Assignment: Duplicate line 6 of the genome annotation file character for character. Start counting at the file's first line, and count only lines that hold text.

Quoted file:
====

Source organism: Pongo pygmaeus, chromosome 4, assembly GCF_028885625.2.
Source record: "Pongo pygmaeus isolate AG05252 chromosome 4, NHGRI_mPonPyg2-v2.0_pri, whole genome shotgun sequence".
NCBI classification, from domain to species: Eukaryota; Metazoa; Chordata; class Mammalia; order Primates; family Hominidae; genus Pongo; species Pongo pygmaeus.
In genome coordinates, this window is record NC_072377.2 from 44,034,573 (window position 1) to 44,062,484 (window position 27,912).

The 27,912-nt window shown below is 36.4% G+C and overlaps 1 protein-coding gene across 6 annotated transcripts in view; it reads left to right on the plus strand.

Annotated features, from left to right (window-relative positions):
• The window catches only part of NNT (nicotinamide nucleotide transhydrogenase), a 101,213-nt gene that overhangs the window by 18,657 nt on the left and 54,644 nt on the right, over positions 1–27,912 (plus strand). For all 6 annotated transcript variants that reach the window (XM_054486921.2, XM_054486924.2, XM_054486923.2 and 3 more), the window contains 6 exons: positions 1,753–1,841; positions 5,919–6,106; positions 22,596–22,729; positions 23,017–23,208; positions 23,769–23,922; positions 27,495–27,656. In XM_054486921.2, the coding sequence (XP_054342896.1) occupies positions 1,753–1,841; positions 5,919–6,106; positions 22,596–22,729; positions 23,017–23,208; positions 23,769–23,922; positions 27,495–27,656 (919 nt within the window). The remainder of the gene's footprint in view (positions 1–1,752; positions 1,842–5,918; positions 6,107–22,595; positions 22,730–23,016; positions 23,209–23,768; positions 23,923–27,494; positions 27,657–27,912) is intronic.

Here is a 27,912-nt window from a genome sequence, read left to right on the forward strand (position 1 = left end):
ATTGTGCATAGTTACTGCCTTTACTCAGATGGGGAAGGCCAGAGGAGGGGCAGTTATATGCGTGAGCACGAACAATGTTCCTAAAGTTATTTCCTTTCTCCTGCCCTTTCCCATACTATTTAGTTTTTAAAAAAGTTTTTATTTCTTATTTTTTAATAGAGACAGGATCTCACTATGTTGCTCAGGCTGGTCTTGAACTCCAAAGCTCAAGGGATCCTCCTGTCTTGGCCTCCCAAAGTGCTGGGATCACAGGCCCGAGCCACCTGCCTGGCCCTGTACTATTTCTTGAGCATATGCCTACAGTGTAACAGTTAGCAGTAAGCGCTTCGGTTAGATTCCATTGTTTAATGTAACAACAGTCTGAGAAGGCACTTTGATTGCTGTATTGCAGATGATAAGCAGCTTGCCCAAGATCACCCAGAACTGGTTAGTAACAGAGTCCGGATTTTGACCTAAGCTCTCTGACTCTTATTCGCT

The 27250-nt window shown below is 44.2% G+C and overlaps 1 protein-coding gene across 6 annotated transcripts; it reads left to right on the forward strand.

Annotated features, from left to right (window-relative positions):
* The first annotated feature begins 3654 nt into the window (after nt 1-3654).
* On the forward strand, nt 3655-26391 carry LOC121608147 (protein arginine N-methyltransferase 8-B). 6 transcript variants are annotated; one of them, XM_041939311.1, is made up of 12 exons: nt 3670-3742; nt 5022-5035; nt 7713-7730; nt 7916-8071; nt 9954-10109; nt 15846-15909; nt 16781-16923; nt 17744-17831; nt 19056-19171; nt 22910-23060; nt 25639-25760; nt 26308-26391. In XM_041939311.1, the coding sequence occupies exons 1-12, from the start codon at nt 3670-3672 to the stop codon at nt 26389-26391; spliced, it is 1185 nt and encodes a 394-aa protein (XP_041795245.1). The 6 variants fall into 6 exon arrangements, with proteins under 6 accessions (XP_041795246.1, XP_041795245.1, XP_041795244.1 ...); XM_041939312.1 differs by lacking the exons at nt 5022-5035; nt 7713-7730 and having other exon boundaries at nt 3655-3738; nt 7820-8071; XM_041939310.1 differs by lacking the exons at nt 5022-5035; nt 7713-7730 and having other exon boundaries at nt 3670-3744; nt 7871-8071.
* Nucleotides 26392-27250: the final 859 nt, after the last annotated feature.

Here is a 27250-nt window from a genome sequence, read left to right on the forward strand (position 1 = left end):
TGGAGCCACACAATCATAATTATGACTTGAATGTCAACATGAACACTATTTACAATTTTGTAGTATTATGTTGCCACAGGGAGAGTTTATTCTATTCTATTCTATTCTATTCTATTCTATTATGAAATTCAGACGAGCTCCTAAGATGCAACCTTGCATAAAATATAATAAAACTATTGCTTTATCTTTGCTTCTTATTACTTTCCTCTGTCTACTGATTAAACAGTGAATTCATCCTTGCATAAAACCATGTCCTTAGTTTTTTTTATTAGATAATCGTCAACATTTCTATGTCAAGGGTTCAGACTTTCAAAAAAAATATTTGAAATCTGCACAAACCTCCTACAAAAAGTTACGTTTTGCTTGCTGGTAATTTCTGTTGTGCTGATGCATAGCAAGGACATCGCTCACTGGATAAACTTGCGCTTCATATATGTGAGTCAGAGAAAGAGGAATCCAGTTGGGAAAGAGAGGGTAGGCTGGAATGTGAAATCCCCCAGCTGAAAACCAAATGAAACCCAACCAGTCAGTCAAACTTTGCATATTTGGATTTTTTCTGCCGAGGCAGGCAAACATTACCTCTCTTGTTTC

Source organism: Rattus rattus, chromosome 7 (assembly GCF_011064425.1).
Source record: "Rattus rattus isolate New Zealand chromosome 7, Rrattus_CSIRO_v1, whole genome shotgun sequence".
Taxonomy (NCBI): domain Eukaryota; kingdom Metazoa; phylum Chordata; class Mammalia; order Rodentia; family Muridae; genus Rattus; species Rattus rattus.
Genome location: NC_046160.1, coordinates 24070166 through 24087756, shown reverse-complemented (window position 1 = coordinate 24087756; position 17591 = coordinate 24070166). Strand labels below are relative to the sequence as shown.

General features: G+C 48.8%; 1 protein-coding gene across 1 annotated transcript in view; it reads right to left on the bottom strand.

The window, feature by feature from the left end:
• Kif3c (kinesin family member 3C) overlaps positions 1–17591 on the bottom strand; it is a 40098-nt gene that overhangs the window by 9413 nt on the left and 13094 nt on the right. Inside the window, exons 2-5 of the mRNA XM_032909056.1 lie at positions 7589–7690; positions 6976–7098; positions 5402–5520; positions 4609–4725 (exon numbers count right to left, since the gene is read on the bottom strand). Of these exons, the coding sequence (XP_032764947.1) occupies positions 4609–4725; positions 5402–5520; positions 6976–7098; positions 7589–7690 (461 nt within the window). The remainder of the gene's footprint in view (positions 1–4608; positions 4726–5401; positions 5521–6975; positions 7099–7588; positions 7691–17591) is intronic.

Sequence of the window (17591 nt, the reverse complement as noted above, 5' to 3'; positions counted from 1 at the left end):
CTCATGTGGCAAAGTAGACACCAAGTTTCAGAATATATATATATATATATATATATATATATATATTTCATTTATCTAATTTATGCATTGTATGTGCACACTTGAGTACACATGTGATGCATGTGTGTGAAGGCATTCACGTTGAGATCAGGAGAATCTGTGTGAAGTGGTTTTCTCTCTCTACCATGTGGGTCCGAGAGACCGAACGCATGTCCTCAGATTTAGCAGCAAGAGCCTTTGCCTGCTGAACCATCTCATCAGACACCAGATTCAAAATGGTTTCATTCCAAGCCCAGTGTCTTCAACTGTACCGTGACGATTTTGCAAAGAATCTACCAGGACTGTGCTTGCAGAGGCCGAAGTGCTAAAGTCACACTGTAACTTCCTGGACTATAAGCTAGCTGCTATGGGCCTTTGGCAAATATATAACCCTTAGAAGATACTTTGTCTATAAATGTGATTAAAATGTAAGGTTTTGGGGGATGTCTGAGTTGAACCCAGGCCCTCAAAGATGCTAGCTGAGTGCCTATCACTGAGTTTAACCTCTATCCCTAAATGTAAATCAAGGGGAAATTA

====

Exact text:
Annotated features, from left to right (window-relative positions):